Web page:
The long wait is almost over.

On Tuesday morning (July 14) — nine and a half years after launching, and a quarter-century after its mission began to take shape — NASA's New Horizons spacecraft will perform history's first flyby of Pluto. Closest approach will occur at 7:49 a.m. EDT (1149 GMT) Tuesday, when New Horizons zooms within just 7,800 miles (12,500 kilometers) of the dwarf planet's frigid surface.

"It's thrilling," New Horizons principal investigator Alan Stern, of the Southwest Research Institute in Boulder, Colorado, told Space.com. [See the Latest Pluto Photos by New Horizons]

New Horizons becomes the first probe to explore Pluto in mid-2015. <a href="http://www.space.com/27989-new-horizons-pluto-mission-explained-infographic.html">See how the New Horizons mission to Pluto works in our full infographic here</a>.
New Horizons becomes the first probe to explore Pluto in mid-2015. See how the New Horizons mission to Pluto works in our full infographic here.
Credit: By Karl Tate, Infographics Artist

"The spacecraft is performing very well. The data that we're getting to the ground is beautiful," Stern added. "The energy in the room with the science team, the energy in the room with mission control — it's just electric."

On Sunday, NASA and New Horizons scientists unveiled the latest photos from New Horizons, including a tantalizing view of what appear to be canyons and craters on Pluto's big moon Charon, and a new view of the dwarf planet itself. You can see a video of New Horizons' latest Pluto views here.

The $723 million New Horizons mission launched in January 2006 to take the measure of Pluto, which has remained mysterious since its 1930 discovery, because it's relatively small and lies so far away. (The dwarf planet orbits about 39 times farther from the sun than Earth does, on average.)

But Stern and others began formulating the Pluto mission concept way back in 1989, the same year that NASA's Voyager 2 probe cruised past Neptune. That flyby a generation ago marked the last time humanity got its first up-close look at a planet — and left Pluto as the only planet in the solar system yet to receive a spacecraft visit. (The International Astronomical Union officially reclassifed Pluto as a "dwarf planet" in 2006, however.)

New Horizons is "a capstone mission," New Horizons project manager Glen Fountain, of the Johns Hopkins University Applied Physics Lab in Laurel, Maryland, told Space.com. "It is the completion of this initial reconnaissance of our solar system."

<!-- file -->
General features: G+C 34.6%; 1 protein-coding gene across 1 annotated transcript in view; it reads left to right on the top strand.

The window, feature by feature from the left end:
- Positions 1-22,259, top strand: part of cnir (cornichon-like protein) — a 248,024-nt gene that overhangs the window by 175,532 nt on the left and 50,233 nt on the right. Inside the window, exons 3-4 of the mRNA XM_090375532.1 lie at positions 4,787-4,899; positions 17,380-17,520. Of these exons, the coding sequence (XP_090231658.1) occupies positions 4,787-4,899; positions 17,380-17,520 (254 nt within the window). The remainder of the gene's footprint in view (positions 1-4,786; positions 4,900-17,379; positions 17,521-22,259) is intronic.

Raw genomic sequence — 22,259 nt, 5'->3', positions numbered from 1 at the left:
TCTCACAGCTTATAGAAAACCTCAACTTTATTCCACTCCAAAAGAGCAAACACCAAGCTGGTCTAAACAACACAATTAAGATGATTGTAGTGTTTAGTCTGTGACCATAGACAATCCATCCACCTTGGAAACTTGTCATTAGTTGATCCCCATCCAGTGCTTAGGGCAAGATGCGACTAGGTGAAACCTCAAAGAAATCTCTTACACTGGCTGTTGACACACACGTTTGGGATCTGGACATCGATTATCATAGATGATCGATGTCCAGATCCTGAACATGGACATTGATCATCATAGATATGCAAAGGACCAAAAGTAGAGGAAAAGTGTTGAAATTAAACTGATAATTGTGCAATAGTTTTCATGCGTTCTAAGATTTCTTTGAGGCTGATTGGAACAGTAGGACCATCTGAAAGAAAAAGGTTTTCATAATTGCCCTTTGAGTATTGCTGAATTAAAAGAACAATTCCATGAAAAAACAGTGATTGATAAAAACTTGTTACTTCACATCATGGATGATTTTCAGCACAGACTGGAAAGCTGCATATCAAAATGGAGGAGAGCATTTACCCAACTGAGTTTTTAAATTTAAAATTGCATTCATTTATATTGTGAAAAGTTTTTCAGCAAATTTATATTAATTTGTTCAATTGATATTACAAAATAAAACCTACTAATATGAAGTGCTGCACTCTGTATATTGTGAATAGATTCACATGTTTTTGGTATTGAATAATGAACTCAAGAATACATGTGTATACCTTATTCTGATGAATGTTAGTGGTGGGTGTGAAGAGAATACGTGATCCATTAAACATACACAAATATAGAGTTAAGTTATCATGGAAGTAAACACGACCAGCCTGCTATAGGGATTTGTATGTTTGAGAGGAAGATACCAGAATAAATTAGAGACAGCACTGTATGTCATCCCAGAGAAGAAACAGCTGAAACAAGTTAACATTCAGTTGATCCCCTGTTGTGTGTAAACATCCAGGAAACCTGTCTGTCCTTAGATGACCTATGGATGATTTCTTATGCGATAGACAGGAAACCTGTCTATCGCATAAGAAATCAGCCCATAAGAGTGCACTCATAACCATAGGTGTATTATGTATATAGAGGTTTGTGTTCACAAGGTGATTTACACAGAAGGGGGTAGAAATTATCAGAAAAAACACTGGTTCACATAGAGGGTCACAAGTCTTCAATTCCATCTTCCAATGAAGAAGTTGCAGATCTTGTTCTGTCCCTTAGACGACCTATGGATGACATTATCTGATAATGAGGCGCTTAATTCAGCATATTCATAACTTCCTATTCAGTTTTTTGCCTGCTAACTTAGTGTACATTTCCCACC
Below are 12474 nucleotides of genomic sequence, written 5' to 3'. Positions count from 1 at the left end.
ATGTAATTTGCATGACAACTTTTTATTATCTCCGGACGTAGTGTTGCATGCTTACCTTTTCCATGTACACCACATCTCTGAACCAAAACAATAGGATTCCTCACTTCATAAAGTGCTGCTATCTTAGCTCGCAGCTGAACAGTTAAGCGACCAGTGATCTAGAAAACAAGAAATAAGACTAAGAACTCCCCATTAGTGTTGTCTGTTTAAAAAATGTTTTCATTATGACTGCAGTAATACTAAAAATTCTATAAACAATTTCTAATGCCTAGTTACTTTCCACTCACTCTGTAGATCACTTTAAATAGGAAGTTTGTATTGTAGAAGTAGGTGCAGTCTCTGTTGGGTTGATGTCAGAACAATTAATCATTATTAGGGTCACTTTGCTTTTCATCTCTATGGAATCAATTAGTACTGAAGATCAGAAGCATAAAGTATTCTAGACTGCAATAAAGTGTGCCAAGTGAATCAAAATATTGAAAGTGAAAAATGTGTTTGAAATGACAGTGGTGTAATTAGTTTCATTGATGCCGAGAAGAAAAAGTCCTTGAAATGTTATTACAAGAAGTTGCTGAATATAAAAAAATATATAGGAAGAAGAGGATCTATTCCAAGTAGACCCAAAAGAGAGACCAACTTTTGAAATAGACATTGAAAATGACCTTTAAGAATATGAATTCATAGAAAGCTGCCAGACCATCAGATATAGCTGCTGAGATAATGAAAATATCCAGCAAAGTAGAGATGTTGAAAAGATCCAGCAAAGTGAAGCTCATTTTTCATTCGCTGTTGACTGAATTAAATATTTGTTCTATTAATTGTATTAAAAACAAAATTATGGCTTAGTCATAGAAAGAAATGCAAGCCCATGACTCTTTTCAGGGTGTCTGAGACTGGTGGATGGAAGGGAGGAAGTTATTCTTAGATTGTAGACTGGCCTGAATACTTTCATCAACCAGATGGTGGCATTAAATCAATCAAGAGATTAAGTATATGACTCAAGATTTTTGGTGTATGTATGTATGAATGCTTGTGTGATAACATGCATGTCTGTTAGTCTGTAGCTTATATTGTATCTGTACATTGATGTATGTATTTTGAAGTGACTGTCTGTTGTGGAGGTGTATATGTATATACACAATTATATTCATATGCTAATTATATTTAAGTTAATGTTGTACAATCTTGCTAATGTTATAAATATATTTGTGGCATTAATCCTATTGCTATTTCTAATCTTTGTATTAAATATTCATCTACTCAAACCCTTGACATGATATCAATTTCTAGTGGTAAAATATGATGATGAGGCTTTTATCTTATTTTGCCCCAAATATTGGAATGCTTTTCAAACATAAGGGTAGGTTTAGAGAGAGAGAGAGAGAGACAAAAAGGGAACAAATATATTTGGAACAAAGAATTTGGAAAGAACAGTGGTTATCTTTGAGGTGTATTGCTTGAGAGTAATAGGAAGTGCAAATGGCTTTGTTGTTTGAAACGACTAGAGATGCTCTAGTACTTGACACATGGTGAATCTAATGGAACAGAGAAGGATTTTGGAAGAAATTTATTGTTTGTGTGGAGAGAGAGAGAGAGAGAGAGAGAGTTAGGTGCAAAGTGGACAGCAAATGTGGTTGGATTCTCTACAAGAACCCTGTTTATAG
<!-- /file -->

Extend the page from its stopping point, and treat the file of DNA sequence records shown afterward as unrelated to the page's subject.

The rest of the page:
The piano-size New Horizons carries seven different scientific instruments, which the probe is using to study Pluto; its largest moon, Charon; and, to a lesser extent, the other four satellites found in the system (all of which are tiny). (Charon is about half as wide as Pluto itself; many researchers regard the pair as a binary system.)

If all goes according to plan during the flyby Tuesday, New Horizons will map the surfaces of Pluto and Charon in detail, study the two objects' geology, characterize Pluto's wispy atmosphere and perform a number of other investigations.

The close-approach images will be spectacular; New Horizons should be able to discern features on Pluto as small as the ponds in New York City's Central Park, mission team members have said.

Images captured by New Horizons over the past few weeks have already begun bringing Pluto and Charon into focus, and heightened anticipation for the supersharp photos to come.   

For example, the probe's observations have revealed that Pluto's surface is complex and varied, with many different bright patches (including a huge, heart-shaped one) and dark features (including a giant one mission scientists have dubbed "the whale," as well as a series of curious dark blotches lined up along the dwarf planet's equator).

"When we get a clear look at the surface of Pluto for the very first time, I promise, it will knock your socks off," Stern said in a statement earlier this month.  

Visit Space.com each day this week for the latest news on the Pluto Flyby and New Horizons. 

Follow Mike Wall on Twitter @michaeldwall and Google+. Follow us @Spacedotcom, Facebook or Google+. Originally published on Space.com.